• If you’re a working parent try to avoid coming home in the middle of bedtime routine as it will disturb the rhythm and excite the child.
2. Make him feel successful- he will have cracked other stages like learning to walk and talk and potty training and he can do the same here but it is going to take time. Refer to these successes. He might like to have a motivational sticker chart. Maybe he can choose a favourite animal or character that you can use as a template that is filled in with stickers during the course of the bedtime routine. When you tell him “It’s sleep time now …what do you need to do” and he says “stay in my big bed” – put lots of stickers on the chart as well as a verbal acknowledgment. When he jumps into bed for his stories- give stickers for being in the right place; when he chooses his music to listen to, stickers for being sensible and following the rule.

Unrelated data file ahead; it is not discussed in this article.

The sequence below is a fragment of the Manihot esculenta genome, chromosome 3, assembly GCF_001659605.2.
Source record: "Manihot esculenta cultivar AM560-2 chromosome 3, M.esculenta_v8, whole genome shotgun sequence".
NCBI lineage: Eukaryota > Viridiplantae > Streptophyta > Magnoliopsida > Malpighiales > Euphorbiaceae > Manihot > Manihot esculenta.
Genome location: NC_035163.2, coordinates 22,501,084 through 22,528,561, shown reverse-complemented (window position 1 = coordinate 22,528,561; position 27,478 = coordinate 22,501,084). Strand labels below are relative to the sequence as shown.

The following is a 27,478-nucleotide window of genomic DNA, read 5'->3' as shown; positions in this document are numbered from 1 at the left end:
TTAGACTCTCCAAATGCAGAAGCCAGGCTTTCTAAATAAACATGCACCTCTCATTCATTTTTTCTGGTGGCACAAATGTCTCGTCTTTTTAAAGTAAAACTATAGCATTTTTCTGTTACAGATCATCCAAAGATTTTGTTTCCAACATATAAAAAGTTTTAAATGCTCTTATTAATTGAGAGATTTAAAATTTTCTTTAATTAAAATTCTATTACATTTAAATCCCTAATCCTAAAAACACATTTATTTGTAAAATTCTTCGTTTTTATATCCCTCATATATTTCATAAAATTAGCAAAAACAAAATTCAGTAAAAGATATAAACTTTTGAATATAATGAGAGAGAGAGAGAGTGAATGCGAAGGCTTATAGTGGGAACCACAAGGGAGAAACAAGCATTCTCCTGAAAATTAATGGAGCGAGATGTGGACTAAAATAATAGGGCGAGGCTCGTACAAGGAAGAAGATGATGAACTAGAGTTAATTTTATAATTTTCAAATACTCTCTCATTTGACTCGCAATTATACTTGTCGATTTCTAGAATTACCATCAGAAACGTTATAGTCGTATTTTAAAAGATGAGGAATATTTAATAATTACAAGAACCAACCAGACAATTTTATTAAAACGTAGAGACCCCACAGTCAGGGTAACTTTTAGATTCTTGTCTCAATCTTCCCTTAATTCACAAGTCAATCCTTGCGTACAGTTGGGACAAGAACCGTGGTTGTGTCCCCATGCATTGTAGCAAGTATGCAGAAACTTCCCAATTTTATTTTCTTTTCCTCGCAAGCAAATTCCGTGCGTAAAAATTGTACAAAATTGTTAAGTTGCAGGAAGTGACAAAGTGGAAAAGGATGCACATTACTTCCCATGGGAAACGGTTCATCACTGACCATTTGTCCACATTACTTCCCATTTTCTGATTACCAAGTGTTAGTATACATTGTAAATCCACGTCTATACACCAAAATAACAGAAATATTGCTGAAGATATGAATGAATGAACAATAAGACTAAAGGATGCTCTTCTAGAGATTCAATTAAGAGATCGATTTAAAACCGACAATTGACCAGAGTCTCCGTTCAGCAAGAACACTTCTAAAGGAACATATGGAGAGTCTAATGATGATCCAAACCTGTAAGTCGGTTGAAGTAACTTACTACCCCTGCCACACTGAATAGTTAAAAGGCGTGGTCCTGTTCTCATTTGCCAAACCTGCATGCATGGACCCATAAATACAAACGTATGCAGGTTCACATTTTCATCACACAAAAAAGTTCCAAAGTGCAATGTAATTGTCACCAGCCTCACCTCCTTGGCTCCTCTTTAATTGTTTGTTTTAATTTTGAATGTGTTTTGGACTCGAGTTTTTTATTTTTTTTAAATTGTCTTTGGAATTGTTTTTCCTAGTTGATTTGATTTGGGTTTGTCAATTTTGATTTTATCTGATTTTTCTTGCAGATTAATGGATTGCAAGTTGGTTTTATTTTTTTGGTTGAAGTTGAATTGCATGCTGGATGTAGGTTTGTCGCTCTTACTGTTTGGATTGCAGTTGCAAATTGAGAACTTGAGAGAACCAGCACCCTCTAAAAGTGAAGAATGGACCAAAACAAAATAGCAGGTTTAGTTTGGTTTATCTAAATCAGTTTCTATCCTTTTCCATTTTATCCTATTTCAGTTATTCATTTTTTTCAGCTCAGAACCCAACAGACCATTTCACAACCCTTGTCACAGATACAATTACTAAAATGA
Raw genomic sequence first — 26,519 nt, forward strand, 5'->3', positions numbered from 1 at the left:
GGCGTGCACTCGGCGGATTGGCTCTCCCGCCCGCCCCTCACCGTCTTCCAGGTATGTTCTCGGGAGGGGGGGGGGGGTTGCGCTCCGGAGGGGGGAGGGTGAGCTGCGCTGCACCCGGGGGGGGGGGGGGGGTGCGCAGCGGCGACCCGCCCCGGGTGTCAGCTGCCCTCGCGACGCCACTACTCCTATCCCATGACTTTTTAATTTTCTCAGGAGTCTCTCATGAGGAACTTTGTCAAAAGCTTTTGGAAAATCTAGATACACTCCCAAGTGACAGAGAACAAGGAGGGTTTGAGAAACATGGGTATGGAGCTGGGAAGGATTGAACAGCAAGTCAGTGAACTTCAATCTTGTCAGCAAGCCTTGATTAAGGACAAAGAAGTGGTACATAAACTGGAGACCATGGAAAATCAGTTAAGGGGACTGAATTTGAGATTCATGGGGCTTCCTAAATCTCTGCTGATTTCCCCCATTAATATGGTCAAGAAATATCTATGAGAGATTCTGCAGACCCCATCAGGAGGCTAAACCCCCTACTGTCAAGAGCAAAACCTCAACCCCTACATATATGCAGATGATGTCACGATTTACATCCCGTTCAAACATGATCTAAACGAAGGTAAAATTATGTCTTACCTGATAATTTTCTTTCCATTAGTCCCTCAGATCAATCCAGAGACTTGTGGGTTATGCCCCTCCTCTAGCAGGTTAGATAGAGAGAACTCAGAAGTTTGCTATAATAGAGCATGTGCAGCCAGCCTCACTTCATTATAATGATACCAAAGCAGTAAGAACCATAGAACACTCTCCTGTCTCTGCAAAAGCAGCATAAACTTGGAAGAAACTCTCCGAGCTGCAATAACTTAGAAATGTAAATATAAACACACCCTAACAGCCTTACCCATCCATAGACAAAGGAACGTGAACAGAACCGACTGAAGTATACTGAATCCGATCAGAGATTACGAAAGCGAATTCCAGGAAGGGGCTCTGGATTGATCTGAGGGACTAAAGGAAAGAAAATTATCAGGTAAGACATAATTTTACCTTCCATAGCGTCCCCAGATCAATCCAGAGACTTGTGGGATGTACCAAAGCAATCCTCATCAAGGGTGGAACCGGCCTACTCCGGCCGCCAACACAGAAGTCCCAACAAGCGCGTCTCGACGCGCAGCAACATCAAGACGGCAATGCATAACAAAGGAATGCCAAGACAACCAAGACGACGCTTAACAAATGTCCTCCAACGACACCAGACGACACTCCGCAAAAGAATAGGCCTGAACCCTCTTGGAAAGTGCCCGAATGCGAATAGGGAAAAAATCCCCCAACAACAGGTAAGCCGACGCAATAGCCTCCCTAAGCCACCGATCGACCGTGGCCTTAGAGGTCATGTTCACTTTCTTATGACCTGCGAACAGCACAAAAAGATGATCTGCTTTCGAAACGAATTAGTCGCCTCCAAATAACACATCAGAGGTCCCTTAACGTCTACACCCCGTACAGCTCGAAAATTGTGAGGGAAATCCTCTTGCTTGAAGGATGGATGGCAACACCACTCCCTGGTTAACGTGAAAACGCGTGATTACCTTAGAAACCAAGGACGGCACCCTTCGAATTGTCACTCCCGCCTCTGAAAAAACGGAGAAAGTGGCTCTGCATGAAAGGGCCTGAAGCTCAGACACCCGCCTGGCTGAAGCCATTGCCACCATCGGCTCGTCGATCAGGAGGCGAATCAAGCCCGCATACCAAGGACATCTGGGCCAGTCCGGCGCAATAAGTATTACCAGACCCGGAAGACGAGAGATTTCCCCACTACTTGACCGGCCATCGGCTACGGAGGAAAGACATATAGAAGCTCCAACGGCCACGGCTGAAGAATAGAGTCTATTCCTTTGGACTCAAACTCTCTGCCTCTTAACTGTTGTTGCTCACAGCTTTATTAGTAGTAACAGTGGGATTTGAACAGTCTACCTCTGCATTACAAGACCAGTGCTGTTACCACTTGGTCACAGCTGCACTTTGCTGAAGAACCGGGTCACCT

3. Introduce the sleep fairy – he picks one of his favourite toys to watch over him at night and keep him safe and help him get into good bedtime habits. Say “the sleep fairy wants to give you something in your sleep box when you stay in your bed like you did last night; you didn’t call out for Mummy and followed most of the bedtime routines like a big boy”. The token is quite small and not of any real value –it might be a flower or a feather or a shiny button. Make a huge deal of it and say the sleep fairy will leave a token in the morning to say well done for the effort and progress you are making to become a successful bed time sleeper!
4. Acknowledge how it feels. If your child says “I’m not tired and need to get something” – articulate how he’s feeling by saying “ I know you find it hard to settle yourself to sleep. You would rather be racing round the house!” If you think he wants your attention don’t deny him by ignoring him – you need to give it to him for doing the right thing.